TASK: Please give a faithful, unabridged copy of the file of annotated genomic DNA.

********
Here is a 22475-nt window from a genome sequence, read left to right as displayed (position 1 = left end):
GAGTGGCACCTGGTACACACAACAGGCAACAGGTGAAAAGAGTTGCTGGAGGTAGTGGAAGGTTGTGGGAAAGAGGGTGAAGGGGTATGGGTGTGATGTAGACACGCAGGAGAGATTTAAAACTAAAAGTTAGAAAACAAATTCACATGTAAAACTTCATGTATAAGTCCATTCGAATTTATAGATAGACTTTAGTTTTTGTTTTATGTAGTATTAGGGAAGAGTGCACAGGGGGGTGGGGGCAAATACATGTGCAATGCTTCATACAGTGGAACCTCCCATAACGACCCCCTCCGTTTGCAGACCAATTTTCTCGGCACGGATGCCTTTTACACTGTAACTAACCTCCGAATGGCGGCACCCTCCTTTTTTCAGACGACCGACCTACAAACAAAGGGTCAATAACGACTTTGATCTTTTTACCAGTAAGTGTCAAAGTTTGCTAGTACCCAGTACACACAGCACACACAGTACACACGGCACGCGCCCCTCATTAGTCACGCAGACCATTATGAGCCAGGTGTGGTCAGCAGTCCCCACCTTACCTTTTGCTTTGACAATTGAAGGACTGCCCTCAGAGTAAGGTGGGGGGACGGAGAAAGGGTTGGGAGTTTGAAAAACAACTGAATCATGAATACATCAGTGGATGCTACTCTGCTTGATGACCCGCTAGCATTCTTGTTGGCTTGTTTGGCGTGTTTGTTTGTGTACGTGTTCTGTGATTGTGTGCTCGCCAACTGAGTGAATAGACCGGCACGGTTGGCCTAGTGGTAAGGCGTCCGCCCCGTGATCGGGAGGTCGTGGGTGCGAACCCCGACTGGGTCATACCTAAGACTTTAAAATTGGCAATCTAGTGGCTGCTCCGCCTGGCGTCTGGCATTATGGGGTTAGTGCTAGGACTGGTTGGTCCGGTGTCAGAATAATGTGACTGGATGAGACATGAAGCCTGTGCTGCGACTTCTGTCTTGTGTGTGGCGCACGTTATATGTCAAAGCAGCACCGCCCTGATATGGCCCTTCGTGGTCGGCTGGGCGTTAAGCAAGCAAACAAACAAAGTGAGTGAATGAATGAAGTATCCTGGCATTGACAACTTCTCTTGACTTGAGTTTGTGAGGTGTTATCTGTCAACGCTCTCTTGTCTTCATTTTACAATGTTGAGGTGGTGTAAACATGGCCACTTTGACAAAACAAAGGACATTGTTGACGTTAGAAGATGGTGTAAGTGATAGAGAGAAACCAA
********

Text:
Here is a 22475-nt window from a genome sequence, read left to right as displayed (position 1 = left end):
GAGTGGCACCTGGTACACACAACAGGCAACAGGTGAAAAGAGTTGCTGGAGGTAGTGGAAGGTTGTGGGAAAGAGGGTGAAGGGGTATGGGTGTGATGTAGACACGCAGGAGAGATTTAAAACTAAAAGTTAGAAAACAAATTCACATGTAAAACTTCATGTATAAGTCCATTCGAATTTATAGATAGACTTTAGTTTTTGTTTTATGTAGTATTAGGGAAGAGTGCACAGGGGGGTGGGGGCAAATACATGTGCAATGCTTCATACAGTGGAACCTCCCATAACGACCCCCTCCGTTTGCAGACCAATTTTCTCGGCACGGATGCCTTTTACACTGTAACTAACCTCCGAATGGCGGCACCCTCCTTTTTTCAGACGACCGACCTACAAACAAAGGGTCAATAACGACTTTGATCTTTTTACCAGTAAGTGTCAAAGTTTGCTAGTACCCAGTACACACAGCACACACAGTACACACGGCACGCGCCCCTCATTAGTCACGCAGACCATTATGAGCCAGGTGTGGTCAGCAGTCCCCACCTTACCTTTTGCTTTGACAATTGAAGGACTGCCCTCAGAGTAAGGTGGGGGGACGGAGAAAGGGTTGGGAGTTTGAAAAACAACTGAATCATGAATACATCAGTGGATGCTACTCTGCTTGATGACCCGCTAGCATTCTTGTTGGCTTGTTTGGCGTGTTTGTTTGTGTACGTGTTCTGTGATTGTGTGCTCGCCAACTGAGTGAATAGACCGGCACGGTTGGCCTAGTGGTAAGGCGTCCGCCCCGTGATCGGGAGGTCGTGGGTGCGAACCCCGACTGGGTCATACCTAAGACTTTAAAATTGGCAATCTAGTGGCTGCTCCGCCTGGCGTCTGGCATTATGGGGTTAGTGCTAGGACTGGTTGGTCCGGTGTCAGAATAATGTGACTGGATGAGACATGAAGCCTGTGCTGCGACTTCTGTCTTGTGTGTGGCGCACGTTATATGTCAAAGCAGCACCGCCCTGATATGGCCCTTCGTGGTCGGCTGGGCGTTAAGCAAGCAAACAAACAAAGTGAGTGAATGAATGAAGTATCCTGGCATTGACAACTTCTCTTGACTTGAGTTTGTGAGGTGTTATCTGTCAACGCTCTCTTGTCTTCATTTTACAATGTTGAGGTGGTGTAAACATGGCCACTTTGACAAAACAAAGGACATTGTTGACGTTAGAAGATGGTGTAAGTGATAGAGAGAAACCAA